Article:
Our Mutual Friend Paperback
Edited by Michael Cotsell
Part of the Oxford World's Classics series
Following his father's death John Harmon returns to London to claim his inheritance, but he finds he is eligible only if he marries Bella Wilfur. To observe her character he assumes another identity and secures work with his father's foreman, Mr Boffin, who is also Bella's guardian.
Disguise and concealment play an important role in the novel and individual identity is examined within the wider setting of London life: in the 1860s the city was aflame with spiralling financial speculation while thousands of homeless scratched a living from the detritus of the more fortunate-indeed John Harmon's father has amassed his wealth by recycling waste.
This edition includes extensive explanatory notes and significant manuscript variants.
ABOUT THE SERIES: For over 100 years Oxford World's Classics has made available the widest range of literature from around the globe.
Each affordable volume reflects Oxford's commitment to scholarship, providing the most accurate text plus a wealth of other valuable features, including expert introductions by leading authorities, helpful notes to clarify the text, up-to-date bibliographies for further study, and much more.
- Format: Paperback
- Pages: 880 pages
- Publisher: Oxford University Press
- Publication Date: 13/11/2008
- Category: Literary studies: c 1800 to c 1900
- ISBN: 9780199536252
Showing 1 - 2 of 2 reviews.
Review by gefox
This is a ridiculously long, complicated serial novel (originally published in 19 monthly installments) with some vivid scenes of London's nouveaux riches and its toujours pauvres. Characters are simplified like cartoon characters -- with the possible exceptions of three minor ones. Much of the dialogue is ridiculously long-winded, though in places very effective. Plotting takes bizarre implausible turns but does eventually tie almost all the threads. The book's greatest single merit is its descriptions of physical settings --the Thames, Venus's "articulation" shop, the Veneering table settings, the London streets, etc. Its most irksome features are Dickens' frequent interjections of preachments, and --far, far worse --his maudlin sentimentalizing of such a ninny as Bella Wilfer, who gets the full Dickens treatment of loving attention to the details of speech, dress and grimace.The only characters with a little complexity are (1) Sophronia, the wife of Alfred Lammle and his accomplice in con games, but with qualms of conscience; (2) Mr. Venus, the "articulator" (he assembles miscellaneous bones to construct whole skeletons of men and beasts), who also finds he has scruples after having allowed himself to be dragged into a nefarious plot; and (3) Twemlow, a poor relative of an aristocrat, who never understands what is going on and is frightfully timid, but who acts on an independent code of honor in the end. I was glad when Dickens finally got so enraged at one of his ineffectual characters, Eugene Wrayburn, that he broke him to pieces. It was distressing to learn later that Wrayburn had survived and was likely to recover. But Wrayburn was not the most annoying character. I would have preferred that Dickens commit some mayhem on obtuse, saccharine-sweet Bella Wilfer and shut her up -- but that was too much to hope. The author seems actually to have liked that character. The key to Dickens' clumsiness is the medium he chose: Monthly installments over 19 months, the author keeping only a little ahead of his readers. Thus, by the time he had sickened of Wrayburn, a professional failure who becomes a stalker of a pure-hearted poor girl (daughter of a river scavenger), it was too late to go back and rewrite his story to make him more interesting or attractive; all of London (the novel-reading part of it, that is) had read those earlier chapters, and Dickens was stuck with him. The author's only recourses were either to let Wrayburn's ineffectualness continue to slow down the story, or to do him violence. The violence is stunning, and quite a bit more than would be necessary for the plot. The villain -- another stalker, more infuriated by Wrayburn's behavior than even I was -- doesn't merely knock him out and try to drown him; he cudgels him, breaks his arms and wrists and cracks his skull before hurling his limp, barely pulsating body into the river. Dickens was really pissed off.But then, to please his sentimental readers (he could hardly have had any other kind), he lets Lizzie Hexam (the stalkee) rescue him and nurse him back to life. She even marries him! And all the nasty bad guys (who all dress badly) are duly punished, and the sweet-natured good gals and guys (they're the ones who have good grooming) live happily ever after. Ugh.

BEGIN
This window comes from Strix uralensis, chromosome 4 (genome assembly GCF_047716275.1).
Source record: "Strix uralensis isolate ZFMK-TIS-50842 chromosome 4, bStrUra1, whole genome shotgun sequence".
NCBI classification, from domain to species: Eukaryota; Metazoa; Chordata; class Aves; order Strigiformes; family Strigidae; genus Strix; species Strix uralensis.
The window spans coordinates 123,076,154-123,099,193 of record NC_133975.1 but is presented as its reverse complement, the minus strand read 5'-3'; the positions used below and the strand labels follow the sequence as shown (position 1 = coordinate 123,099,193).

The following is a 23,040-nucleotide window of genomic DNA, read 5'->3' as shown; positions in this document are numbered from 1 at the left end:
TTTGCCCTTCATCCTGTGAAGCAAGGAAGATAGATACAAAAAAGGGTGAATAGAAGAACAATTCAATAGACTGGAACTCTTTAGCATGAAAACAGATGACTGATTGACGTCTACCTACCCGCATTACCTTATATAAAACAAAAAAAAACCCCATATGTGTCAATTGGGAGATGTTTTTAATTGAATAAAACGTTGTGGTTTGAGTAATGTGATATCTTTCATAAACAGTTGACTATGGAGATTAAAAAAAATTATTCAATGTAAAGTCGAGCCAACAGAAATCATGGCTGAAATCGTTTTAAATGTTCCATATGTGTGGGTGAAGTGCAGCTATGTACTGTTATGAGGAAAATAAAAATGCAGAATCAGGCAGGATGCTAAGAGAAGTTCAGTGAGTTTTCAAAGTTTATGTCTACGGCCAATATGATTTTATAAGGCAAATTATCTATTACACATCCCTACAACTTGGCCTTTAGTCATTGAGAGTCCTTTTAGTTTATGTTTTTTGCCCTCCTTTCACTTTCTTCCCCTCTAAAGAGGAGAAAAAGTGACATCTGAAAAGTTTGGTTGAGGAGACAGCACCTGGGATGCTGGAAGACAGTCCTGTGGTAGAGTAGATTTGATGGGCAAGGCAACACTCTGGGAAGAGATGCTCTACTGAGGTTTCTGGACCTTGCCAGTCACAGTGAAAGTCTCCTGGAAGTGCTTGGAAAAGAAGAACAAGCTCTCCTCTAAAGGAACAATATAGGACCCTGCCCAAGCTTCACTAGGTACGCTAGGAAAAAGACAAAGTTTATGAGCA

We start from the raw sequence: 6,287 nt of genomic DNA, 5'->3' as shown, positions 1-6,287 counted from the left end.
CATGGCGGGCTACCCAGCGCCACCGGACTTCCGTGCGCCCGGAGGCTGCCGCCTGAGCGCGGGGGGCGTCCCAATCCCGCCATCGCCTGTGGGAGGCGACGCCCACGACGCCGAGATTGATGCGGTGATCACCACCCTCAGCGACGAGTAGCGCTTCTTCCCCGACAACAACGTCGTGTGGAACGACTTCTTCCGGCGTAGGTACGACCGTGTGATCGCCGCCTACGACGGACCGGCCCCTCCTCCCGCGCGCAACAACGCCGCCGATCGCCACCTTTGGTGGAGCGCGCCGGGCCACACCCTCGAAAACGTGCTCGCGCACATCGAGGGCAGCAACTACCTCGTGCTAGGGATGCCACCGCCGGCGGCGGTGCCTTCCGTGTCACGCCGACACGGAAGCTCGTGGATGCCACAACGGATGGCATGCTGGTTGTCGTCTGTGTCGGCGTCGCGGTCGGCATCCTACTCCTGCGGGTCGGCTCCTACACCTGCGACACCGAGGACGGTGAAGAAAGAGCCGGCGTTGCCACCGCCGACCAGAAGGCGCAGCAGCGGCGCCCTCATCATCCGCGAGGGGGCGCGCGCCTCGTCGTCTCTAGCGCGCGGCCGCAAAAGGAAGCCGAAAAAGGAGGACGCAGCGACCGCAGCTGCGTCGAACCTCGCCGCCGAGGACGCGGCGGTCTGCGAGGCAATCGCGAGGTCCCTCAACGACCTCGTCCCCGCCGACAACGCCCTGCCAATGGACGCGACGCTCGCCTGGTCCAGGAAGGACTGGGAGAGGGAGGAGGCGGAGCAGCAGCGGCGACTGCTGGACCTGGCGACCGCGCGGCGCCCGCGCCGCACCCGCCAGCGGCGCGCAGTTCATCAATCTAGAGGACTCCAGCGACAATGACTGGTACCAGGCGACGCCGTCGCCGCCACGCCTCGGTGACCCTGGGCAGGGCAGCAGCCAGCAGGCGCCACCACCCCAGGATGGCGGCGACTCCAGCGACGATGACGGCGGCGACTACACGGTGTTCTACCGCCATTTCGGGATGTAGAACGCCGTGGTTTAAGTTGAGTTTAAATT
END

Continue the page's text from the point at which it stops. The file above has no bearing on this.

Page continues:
Review by pgchuis
It took me a good 100 pages to get into this book, but then I was hooked. I enjoyed certain characters more than others: the scenes involving the Veneerings, Lammles and poor Mr Twemlowe were very entertaining, also those involving Mrs Wilfer.. On the other hand, I struggled with the Wegg/Venus and Riderhood/Gaffer chapters, especially as their speech was often rendered phonetically. Miss Jenny Wren did not appeal to me AT ALL and the way she treated her father was very disturbing, but I am pleased to say that I saw the romance with Sloppy coming a mile off. This was, of course, cleverly plotted - the reader believes he is in on the Harmon/Rokesmith secret, only to find there are more layers of plotting to be revealed at the end. Bella seemed to have to wait in the dark unnecessarily long for everything to be explained to her and seemed more accepting than I would have been of what her husband and the Boffins had been up to. Also, was she even legally married and was their baby legitimate, given that John married her under a false name?This may just be my stupidity, but did we ever really find out why John was attacked and left for dead and by whom? Was it connected to the fact that he was the heir to a fortune or just bad luck? Some of the aspects of the novel were very "Victorian" - the saintly toddler Johnny, the way Bella spoke to her father, the way every single person in the novel was connected to all the others by a series of coincidences etc.